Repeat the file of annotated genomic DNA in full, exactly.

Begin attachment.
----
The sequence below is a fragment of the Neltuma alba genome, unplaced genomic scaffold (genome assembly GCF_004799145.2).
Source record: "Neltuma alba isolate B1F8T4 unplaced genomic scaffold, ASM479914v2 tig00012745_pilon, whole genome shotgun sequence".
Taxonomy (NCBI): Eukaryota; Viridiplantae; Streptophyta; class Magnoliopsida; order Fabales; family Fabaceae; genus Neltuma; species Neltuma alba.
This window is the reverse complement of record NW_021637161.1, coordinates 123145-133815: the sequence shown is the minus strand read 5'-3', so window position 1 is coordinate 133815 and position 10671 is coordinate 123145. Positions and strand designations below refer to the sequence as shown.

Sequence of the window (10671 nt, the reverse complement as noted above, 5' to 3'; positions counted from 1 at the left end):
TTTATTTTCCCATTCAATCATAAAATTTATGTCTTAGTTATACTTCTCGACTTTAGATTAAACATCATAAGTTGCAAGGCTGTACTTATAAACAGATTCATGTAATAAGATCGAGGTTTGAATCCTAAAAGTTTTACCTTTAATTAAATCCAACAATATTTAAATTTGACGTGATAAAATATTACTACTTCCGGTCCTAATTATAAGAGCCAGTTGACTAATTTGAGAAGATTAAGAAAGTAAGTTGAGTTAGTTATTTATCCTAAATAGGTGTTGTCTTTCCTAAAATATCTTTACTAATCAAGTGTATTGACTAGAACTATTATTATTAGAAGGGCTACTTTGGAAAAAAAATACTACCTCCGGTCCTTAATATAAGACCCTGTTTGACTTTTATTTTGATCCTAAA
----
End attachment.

The sequence below is a fragment of the Neltuma alba genome, unplaced genomic scaffold (genome assembly GCF_004799145.2).
Source record: "Neltuma alba isolate B1F8T4 unplaced genomic scaffold, ASM479914v2 tig00012745_pilon, whole genome shotgun sequence".
Taxonomy (NCBI): Eukaryota; Viridiplantae; Streptophyta; class Magnoliopsida; order Fabales; family Fabaceae; genus Neltuma; species Neltuma alba.
This window is the reverse complement of record NW_021637161.1, coordinates 123145-133815: the sequence shown is the minus strand read 5'-3', so window position 1 is coordinate 133815 and position 10671 is coordinate 123145. Positions and strand designations below refer to the sequence as shown.

Sequence of the window (10671 nt, the reverse complement as noted above, 5' to 3'; positions counted from 1 at the left end):
TTTATTTTCCCATTCAATCATAAAATTTATGTCTTAGTTATACTTCTCGACTTTAGATTAAACATCATAAGTTGCAAGGCTGTACTTATAAACAGATTCATGTAATAAGATCGAGGTTTGAATCCTAAAAGTTTTACCTTTAATTAAATCCAACAATATTTAAATTTGACGTGATAAAATATTACTACTTCCGGTCCTAATTATAAGAGCCAGTTGACTAATTTGAGAAGATTAAGAAAGTAAGTTGAGTTAGTTATTTATCCTAAATAGGTGTTGTCTTTCCTAAAATATCTTTACTAATCAAGTGTATTGACTAGAACTATTATTATTAGAAGGGCTACTTTGGAAAAAAAATACTACCTCCGGTCCTTAATATAAGACCCTGTTTGACTTTTATTTTGATCCTAAA